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Alaska - a peony paradise?

In the Last Frontier. peonies mature at a time that no others in the world are blooming.

(Page 3 of 3)



She likes the fact that she can grow the flowers -- for now, anyway -- as a side business. Several of her friends also plan to plant hundreds of peonies for supplemental income.

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Is she worried about big peony growers discovering this new local industry and shouldering in to seize the market?

"I think it's going to be quite a few years before the little niche (farmer) has anything to worry about," she says.

This isn't the first time Alaskans have jumped on grandiose plans to export something other than crude oil, minerals, timber, or wild salmon.

So far, most ideas to export agricultural products have failed, even when millions of state dollars were pumped into them.

In the 1980s, state leaders thought they had a brilliant idea for a major Alaska crop. They'd grow barley for Alaska dairy farmers and for export.

But the Delta barley project was a disaster. The state-funded venture sucked up millions of dollars, pitted coastal communities against one another, and left a bunch of farmers bankrupt.

So far, the commercial peony concept has stayed low-key, with most Alaska gardeners hearing about it at meetings or reading about it in newsletters.

Yes, there have been several grants -- including the Stevens earmark -- but most of the work has been done by Alaskans quietly investing their own money to buy land, equipment and peony roots.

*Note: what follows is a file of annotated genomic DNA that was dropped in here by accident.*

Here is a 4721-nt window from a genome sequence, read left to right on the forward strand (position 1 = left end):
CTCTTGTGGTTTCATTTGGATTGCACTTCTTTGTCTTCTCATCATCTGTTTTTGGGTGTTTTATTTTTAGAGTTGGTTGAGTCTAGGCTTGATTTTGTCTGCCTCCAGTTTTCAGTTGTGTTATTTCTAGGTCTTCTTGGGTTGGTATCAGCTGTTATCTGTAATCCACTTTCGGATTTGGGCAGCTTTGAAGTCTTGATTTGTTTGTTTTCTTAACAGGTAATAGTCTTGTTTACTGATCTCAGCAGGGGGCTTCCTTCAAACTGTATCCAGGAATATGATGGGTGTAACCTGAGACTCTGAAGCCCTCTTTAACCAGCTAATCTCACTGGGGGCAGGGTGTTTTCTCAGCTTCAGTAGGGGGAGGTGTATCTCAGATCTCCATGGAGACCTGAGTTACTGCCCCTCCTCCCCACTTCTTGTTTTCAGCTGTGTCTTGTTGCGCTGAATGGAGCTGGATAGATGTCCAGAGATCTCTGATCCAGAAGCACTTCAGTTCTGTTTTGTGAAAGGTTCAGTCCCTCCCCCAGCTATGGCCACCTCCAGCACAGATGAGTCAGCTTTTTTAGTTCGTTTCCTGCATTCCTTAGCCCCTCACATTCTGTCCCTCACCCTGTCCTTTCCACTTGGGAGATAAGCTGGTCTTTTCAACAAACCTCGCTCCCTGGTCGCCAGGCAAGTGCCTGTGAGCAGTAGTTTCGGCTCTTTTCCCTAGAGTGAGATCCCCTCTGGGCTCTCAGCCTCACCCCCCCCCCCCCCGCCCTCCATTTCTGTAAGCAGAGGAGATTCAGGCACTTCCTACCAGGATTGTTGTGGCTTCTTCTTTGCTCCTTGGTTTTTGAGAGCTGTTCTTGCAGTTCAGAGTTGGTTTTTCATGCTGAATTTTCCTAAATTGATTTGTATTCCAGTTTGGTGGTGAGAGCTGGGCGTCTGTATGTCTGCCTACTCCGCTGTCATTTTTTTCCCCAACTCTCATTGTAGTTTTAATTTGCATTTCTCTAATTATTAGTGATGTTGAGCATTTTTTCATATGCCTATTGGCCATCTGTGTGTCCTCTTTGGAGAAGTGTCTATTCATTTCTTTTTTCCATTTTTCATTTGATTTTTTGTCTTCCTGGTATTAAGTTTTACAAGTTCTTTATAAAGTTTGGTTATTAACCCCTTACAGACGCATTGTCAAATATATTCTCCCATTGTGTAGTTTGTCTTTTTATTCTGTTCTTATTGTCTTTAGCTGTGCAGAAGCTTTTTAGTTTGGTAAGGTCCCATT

The state Division of Agriculture ginned up some money last year to help Alaska growers travel to remote peony farms in New Zealand and Tasmania. But the growers -- including Ms. Kent and Ms. Shoultz -- footed most of their own expenses and worked at the farms, learning how to harvest large quantities of peonies and prepare them for shipping.

The main problem with exporting Alaska crops is costly infrastructure and shipping. Alaska has plenty of thriving farms, but their business models don't support exports, Holloway says.

With a single peony stem's wholesale price at roughly $1.25 or more, even small farms have the potential to be moneymakers outside the state. A single plant can produce 10 stems. And Alaskans may be able to charge a premium, off-season price, she says.

"I think within three years, I'll have paid all my expenses and be in profit mode," says Shoultz, the Homer grower.

The peony growers might be onto something good, resource economist Steve Colt says.

"This is a very different situation than exporting a bulk commodity that has a low-dollar value per ton. When you can measure the value in dollars per ounces, it's more likely that a product can be exported (profitably) from Alaska," says Mr. Colt, of the University of Alaska Anchorage's Institute for Social and Economic Research.

(Editor's note: We invite you to visit the main page of the Monitor’s gardening site, where you can find many articles, essays, and blog posts on various garden topics.)